Hometown Roots: An In-depth Look at Hillsville, VA- Chelsea Bolt

92620024As I am writing this post, this year marks the ninth year that I have lived in the lowcountry of South Carolina. It blows my mind because it feels just like yesterday that I was packing up that U-Haul with my family in Carroll County and headed off to start my middle school career in a mysterious land where no one knew of an infamous member of the Bolt family. Geographically, it wasn’t a grand relocation, but to that eleven year old me, it felt like I had been completely transported to a new galaxy. Bluffton, South Carolina was certainly not comparable to my hometown of Hillsville, Virginia.

For a frame of reference, Bluffton can be best described as, “the town you drive through to get to Hilton Head Island.”  The highway to the Island is jammed tight with tourists on and off season, outlet malls provide for weekend entertainment, marshes and grand live oaks dripping with Spanish moss cover most of the terrain, elite celebrities frequently visit the area in private, and Savannah is less than 30 miles down the road. This picturesque place is a land that I am blessed to live in, every day in the Lowcountry is a gorgeous one. Bluffton is a beautiful town and I am grateful for those who welcomed me with their true Southern hospitality, but that’s not my hometown.

My hometown is Hillsville, Virginia. I struggled for years after I moved to say that to people. When meeting new folks, they usually insist that I tell them where I am from, because of my heavy Appalachian accent. Nobody knows where Hillsville is. Nobody knows where Carroll County is. Some people would laugh at the name, others would smile and I would have to explain its location between Virginia Tech and Mount Airy, North Carolina. Who would know of a town that’s claim to fame is a courthouse shooting that occurred around the same time as the sinking of the Titanic? Maybe the folks that are a part of the reenactment every year, but not many more. Although, a few more people may know Hillsville for its gigantic flea market held every Labor Day weekend. That’s the only time of year you’ll run into traffic in town. Ever.  The fried Oreos are great too, bad for your heart, but delicious.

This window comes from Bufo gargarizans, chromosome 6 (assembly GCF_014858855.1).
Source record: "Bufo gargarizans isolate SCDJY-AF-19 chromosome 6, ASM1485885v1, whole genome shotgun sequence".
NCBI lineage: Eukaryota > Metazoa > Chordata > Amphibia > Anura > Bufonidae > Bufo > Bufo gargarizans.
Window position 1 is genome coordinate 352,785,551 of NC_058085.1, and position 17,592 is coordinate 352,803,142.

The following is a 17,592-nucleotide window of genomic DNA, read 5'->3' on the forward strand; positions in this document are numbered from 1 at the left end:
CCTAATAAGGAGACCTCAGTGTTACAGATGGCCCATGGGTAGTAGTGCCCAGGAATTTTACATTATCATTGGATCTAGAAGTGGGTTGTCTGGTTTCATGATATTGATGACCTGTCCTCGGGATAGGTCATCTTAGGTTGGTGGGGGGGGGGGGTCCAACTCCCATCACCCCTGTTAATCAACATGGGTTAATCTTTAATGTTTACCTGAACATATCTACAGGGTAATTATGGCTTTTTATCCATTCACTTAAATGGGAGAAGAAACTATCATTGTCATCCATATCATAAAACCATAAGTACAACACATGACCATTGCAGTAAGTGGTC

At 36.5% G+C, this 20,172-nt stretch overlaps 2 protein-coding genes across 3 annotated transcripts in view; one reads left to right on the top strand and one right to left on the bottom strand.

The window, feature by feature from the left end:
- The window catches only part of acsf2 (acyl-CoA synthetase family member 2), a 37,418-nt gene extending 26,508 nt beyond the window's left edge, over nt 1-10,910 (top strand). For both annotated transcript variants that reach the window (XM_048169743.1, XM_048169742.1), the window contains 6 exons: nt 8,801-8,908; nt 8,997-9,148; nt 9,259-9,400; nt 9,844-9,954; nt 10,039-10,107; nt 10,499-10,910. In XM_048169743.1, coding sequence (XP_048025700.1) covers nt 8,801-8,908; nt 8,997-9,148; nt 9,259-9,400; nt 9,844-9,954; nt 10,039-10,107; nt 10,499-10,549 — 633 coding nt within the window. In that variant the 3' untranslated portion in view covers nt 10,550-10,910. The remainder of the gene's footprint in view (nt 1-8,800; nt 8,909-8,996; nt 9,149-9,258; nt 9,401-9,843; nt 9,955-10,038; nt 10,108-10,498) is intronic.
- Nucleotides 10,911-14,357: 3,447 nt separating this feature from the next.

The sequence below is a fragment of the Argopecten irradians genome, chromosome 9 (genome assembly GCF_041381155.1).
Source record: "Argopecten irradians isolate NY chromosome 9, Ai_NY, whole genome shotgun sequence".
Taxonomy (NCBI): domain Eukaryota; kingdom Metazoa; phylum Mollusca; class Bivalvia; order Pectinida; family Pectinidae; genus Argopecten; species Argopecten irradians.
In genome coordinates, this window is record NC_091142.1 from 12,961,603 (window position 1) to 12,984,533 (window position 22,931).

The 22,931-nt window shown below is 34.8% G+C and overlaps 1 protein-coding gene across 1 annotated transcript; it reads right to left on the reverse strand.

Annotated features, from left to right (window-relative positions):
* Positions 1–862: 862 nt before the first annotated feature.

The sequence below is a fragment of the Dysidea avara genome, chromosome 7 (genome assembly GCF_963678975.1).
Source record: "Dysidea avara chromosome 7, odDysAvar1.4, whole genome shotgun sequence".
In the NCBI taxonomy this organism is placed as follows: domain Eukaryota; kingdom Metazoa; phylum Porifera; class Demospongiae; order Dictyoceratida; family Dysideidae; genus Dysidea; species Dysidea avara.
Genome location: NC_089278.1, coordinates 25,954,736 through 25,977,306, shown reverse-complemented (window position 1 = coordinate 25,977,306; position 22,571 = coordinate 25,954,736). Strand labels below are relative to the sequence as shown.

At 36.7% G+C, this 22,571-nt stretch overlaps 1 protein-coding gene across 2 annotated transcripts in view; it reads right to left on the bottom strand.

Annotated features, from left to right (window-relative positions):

Recently, I have discovered that it doesn’t matter how many people know where Hillsville is. I know where it is and what it means to me. Hillsville is my home. I have a twang, I have caught lightning bugs in the summertime, I have toured the Carroll County Courthouse on a 5th grade field trip, I have played on a soccer team sponsored by the Hillsville Diner on Main Street, I have been on the front page of the local newspaper, and I love my hometown. It is a part of me and my own history.

Chelsea Bolt is a Second Wind author of the young adult novel Moonshine. For more information check out these sites: 

https://theonlybolt.wordpress.com/

https://www.facebook.com/pages/Chelsea-Bolt/689158317846614

https://twitter.com/theonlybolt

6 Comments

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6 responses to “Hometown Roots: An In-depth Look at Hillsville, VA- Chelsea Bolt

  1. I first saw lightning bugs a couple of years ago. Didn’t catch any though. Would love to have lived near them

  2. Wanda Mullins

    I am from Hillsville and love our small town also. It is a clean little town in Southwestern Virginia. Love my Home Town!!! WM

  3. Ron Hall

    It may interest you to know a bit more about your home town. Hillsville was named for a Quaker family who lived north of the town; the family of James Hill. He died here in 1817, but some of his descendants stayed on. Prior to being called Hillsville, it was known as Cranberry Plains for the wild cranberries that grew along what is now route 58 both east and west of town. When Carroll county was formed from Grayson in 1842, Hillsville was renamed Carrollton, but the name never stuck, so it reverted to Hillsville and became the county seat. The limiting factor to its growth was due in part to the fact that the railroad never came. (Sylvatus was as close as it ever got.) One of the other factors was that a few families had business interests in the county and prevented other companies from moving in and raising the wage base after WWII. Of course, it’s remoteness and poor roads early in the twentieth century were also main factors.

    • Very interesting. I don’t know very much about Hillsville before the turn to the 20th century. That area is fascinating with its rich culture and how differently it developed when compared to the rest of the state of Virginia.

  4. Chelsea, I love this story! I would love to post it on my blog, http://www.realsouthernwomen.com. Please take a look and let me know if you’re interested. As examples, there are stories by Marla Cantrell, Sally Whitney, and Patricia Neeley -Dorsey.

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